But they keep coming, and we read, “the crowd came together again, so that they could not even eat.” Jesus has returned home, and he’s brought, I don’t know, a hundred, or a thousand, or more, of his friends with him. And the irony here is that this story that begins with that line, “they could not even eat” is the perfect example for what’s called a “Markan sandwich.” It’s a stylistic thing in the Gospel of Mark, where episodes are written in sandwich form. Like, someone comes to Jesus for healing; and then an entirely different person comes to Jesus for healing, which he does; and then after that, he goes back and heals the first person. Two separate stories put together in sandwich form. And maybe by putting the two stories together, a certain shared truth comes to the surface, as we digest the sandwich.

So today, the sandwich goes family — scribes —family. Jesus’s family hears that he’s being followed around by a huge crowd (or maybe they just hear that he’s so busy that he’s neglecting to eat), and so they went out to restrain him, for people were saying ‘He has gone out of his mind.’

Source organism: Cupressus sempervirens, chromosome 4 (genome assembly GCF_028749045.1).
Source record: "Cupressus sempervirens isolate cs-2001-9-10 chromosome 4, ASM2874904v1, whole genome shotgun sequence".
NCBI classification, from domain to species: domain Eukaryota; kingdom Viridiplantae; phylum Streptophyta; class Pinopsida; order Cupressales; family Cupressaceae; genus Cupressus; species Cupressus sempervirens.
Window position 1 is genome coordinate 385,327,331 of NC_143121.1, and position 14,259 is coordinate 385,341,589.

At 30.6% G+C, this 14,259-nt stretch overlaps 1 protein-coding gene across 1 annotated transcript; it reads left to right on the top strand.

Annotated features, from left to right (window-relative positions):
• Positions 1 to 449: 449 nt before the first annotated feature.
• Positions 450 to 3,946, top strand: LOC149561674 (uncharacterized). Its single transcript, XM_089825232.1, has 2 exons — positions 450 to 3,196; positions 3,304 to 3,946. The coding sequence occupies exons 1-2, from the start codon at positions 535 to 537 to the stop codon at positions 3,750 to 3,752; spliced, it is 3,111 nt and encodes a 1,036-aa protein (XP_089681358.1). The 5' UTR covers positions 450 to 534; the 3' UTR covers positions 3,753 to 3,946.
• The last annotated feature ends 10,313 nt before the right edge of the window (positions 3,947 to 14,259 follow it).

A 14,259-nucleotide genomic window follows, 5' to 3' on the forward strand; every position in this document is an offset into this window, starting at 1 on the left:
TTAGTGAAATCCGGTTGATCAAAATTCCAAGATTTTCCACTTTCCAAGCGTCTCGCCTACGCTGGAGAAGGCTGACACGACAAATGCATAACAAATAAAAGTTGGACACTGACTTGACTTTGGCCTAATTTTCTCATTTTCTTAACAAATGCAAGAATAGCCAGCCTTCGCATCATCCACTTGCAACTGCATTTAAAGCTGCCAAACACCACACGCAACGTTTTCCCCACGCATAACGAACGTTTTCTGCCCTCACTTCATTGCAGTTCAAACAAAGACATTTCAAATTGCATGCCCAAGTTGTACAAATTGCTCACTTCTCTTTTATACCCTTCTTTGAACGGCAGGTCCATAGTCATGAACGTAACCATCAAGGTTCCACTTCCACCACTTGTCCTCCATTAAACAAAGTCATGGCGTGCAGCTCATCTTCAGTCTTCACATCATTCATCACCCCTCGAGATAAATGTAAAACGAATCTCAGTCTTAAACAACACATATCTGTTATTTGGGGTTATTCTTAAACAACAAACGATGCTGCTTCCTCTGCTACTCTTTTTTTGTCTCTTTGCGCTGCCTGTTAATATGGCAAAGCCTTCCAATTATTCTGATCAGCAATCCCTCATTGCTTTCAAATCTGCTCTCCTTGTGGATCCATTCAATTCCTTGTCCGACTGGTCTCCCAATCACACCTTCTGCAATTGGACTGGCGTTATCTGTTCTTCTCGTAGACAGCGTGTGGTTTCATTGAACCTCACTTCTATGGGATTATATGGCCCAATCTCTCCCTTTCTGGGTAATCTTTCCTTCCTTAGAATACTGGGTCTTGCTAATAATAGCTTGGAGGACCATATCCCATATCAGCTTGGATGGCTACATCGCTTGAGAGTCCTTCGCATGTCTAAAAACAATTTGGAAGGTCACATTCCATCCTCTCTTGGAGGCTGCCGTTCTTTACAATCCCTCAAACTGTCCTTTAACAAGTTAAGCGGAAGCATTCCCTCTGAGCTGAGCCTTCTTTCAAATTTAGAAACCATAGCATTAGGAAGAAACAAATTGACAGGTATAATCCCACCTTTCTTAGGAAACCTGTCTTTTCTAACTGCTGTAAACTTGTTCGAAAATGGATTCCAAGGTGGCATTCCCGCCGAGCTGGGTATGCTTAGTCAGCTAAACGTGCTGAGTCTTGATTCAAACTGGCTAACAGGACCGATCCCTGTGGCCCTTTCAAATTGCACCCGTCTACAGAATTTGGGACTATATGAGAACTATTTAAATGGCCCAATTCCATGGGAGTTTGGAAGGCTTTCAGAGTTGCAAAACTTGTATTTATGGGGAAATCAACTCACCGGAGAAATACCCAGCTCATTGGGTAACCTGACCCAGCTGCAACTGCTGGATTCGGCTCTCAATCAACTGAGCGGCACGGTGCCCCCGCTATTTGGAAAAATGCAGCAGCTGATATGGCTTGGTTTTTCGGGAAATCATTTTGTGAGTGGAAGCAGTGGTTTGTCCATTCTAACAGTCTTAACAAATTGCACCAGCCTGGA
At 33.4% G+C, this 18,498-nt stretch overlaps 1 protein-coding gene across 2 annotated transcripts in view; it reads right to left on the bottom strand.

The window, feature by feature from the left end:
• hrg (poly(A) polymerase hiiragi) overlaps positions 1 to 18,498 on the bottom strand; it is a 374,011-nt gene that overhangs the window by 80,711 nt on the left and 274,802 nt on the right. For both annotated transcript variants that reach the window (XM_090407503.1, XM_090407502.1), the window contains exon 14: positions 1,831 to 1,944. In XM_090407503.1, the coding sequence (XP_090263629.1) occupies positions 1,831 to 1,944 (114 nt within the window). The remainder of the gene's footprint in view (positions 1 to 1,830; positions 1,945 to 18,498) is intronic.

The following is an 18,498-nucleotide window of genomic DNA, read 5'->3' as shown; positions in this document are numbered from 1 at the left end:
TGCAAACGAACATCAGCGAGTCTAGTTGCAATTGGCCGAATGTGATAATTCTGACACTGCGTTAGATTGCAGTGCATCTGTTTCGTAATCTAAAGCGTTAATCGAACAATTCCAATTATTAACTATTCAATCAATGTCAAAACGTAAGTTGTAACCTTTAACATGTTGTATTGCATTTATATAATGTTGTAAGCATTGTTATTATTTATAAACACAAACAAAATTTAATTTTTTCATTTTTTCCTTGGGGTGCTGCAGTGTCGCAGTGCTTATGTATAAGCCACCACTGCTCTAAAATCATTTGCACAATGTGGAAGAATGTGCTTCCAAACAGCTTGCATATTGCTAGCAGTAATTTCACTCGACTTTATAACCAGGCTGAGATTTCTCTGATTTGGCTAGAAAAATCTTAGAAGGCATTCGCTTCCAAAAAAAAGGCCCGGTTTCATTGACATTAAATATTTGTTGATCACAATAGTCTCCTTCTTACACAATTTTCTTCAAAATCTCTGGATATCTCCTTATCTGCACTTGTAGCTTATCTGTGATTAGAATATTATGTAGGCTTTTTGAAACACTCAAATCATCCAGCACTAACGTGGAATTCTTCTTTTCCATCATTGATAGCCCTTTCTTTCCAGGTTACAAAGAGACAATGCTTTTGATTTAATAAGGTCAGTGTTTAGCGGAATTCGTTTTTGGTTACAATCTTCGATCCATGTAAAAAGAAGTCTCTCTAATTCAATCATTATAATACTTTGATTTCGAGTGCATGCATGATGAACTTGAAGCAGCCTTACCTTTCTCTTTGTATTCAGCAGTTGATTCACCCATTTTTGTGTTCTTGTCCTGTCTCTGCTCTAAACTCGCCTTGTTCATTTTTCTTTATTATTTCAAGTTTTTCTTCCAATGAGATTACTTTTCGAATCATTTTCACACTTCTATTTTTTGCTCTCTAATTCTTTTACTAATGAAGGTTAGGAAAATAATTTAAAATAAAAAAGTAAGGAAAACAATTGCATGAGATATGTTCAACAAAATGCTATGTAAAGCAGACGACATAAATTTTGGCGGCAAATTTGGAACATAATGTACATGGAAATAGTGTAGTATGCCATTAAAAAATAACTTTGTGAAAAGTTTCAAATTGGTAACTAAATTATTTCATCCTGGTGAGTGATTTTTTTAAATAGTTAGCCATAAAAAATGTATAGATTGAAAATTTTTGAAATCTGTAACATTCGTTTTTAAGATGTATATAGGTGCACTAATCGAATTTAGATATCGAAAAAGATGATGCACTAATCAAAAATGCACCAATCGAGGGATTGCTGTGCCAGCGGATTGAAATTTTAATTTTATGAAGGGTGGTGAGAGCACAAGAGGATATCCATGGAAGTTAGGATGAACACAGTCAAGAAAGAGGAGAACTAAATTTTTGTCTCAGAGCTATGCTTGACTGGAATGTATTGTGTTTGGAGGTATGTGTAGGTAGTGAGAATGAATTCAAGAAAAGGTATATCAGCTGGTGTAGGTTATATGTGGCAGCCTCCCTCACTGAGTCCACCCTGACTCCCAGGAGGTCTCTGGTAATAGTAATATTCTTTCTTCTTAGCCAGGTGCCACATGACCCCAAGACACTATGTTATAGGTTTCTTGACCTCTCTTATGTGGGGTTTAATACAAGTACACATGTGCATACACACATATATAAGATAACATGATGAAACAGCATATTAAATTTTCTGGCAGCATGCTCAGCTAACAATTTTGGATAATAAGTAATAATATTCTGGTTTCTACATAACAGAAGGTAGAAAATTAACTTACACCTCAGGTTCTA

And then the scribes come from Jerusalem: ‘He has Beelzebul, and by the ruler of demons he casts out demons…. He has an unclean spirit.

And after Jesus deals with the scribes, we come to the bottom piece of bread on the sandwich, “Then his mother and his brothers came,” and they can’t even get inside the house, for the crowds. Or, if not for the crowds, or, maybe out of a sense of shame. And then… and then Jesus, I think, Jesus breaks their hearts. I think, if we’re honest, and we strip away how we know the happy ending of the Gospel, and strip away our piety, and our flat, overly-religious reading of the story, we’d find a family heartbroken by Jesus’s seeming rejection of them.